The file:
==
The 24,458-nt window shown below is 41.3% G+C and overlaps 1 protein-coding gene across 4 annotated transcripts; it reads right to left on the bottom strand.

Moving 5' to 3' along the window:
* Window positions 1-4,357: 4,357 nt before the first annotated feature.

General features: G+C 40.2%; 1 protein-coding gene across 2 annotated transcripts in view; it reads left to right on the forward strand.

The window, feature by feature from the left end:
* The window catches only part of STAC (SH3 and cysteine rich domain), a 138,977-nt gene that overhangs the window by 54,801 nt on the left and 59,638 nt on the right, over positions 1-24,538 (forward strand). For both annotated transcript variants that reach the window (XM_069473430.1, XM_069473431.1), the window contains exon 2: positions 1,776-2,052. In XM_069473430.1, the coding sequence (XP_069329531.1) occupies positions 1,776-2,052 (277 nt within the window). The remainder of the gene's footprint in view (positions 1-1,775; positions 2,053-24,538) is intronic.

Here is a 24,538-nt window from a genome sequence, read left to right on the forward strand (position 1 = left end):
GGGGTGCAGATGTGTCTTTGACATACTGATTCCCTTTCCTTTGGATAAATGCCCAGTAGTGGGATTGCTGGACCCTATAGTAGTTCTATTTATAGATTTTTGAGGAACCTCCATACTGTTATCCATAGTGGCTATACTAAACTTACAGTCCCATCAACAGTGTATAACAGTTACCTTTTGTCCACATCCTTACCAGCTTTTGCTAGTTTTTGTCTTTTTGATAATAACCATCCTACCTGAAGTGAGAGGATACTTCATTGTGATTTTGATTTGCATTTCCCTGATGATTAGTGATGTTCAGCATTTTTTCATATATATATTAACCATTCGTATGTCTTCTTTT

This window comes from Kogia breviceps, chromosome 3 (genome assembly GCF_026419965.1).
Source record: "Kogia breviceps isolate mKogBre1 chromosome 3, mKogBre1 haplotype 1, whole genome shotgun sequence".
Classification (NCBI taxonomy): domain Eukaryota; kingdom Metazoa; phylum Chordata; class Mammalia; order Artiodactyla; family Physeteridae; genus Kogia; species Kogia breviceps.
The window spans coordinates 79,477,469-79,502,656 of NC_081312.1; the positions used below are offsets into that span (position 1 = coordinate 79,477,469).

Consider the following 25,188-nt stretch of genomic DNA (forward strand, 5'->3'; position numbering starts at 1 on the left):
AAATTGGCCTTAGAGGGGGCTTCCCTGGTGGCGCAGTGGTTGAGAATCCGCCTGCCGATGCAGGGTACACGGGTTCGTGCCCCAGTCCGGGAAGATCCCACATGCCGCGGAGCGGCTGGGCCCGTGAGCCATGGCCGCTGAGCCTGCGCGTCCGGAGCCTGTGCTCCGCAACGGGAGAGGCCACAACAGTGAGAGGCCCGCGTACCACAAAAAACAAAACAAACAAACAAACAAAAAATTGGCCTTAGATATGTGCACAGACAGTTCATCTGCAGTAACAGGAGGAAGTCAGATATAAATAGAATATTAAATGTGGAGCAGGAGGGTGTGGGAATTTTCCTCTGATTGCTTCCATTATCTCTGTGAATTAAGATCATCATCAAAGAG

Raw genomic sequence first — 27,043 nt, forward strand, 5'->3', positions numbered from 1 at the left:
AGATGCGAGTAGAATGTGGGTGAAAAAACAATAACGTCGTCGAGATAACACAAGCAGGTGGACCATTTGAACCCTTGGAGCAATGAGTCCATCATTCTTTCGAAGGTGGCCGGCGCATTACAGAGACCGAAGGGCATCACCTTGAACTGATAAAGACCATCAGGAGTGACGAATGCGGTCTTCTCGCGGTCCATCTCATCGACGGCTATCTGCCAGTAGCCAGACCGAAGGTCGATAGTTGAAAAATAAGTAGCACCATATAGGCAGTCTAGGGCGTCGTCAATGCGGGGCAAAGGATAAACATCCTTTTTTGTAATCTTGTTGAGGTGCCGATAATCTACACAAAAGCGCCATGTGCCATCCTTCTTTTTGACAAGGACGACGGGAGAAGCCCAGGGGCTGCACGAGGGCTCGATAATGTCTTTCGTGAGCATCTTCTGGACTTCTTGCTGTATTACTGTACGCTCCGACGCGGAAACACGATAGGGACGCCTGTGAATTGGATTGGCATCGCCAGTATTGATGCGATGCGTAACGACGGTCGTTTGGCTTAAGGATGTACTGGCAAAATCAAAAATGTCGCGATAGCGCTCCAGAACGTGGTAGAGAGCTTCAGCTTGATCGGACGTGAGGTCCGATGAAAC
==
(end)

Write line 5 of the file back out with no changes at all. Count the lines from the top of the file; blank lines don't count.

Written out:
The window, feature by feature from the left end: